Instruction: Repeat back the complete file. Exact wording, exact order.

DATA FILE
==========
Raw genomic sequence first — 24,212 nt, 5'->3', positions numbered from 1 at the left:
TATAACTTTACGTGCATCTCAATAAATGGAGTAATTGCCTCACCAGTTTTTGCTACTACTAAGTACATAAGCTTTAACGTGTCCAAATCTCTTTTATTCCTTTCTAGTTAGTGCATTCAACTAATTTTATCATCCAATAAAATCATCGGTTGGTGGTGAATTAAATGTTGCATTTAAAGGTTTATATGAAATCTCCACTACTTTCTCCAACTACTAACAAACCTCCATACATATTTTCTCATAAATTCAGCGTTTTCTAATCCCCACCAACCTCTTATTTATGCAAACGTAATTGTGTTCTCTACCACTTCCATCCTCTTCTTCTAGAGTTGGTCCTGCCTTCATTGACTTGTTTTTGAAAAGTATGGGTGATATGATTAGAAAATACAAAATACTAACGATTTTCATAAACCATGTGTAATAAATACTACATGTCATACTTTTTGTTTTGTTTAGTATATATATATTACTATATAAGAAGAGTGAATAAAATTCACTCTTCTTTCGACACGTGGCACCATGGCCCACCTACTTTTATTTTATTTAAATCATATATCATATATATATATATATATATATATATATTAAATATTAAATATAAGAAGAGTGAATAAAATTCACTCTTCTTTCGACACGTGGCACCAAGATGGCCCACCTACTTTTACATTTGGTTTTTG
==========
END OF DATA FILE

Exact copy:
Raw genomic sequence first — 24,212 nt, 5'->3', positions numbered from 1 at the left:
TATAACTTTACGTGCATCTCAATAAATGGAGTAATTGCCTCACCAGTTTTTGCTACTACTAAGTACATAAGCTTTAACGTGTCCAAATCTCTTTTATTCCTTTCTAGTTAGTGCATTCAACTAATTTTATCATCCAATAAAATCATCGGTTGGTGGTGAATTAAATGTTGCATTTAAAGGTTTATATGAAATCTCCACTACTTTCTCCAACTACTAACAAACCTCCATACATATTTTCTCATAAATTCAGCGTTTTCTAATCCCCACCAACCTCTTATTTATGCAAACGTAATTGTGTTCTCTACCACTTCCATCCTCTTCTTCTAGAGTTGGTCCTGCCTTCATTGACTTGTTTTTGAAAAGTATGGGTGATATGATTAGAAAATACAAAATACTAACGATTTTCATAAACCATGTGTAATAAATACTACATGTCATACTTTTTGTTTTGTTTAGTATATATATATTACTATATAAGAAGAGTGAATAAAATTCACTCTTCTTTCGACACGTGGCACCATGGCCCACCTACTTTTATTTTATTTAAATCATATATCATATATATATATATATATATATATATATTAAATATTAAATATAAGAAGAGTGAATAAAATTCACTCTTCTTTCGACACGTGGCACCAAGATGGCCCACCTACTTTTACATTTGGTTTTTG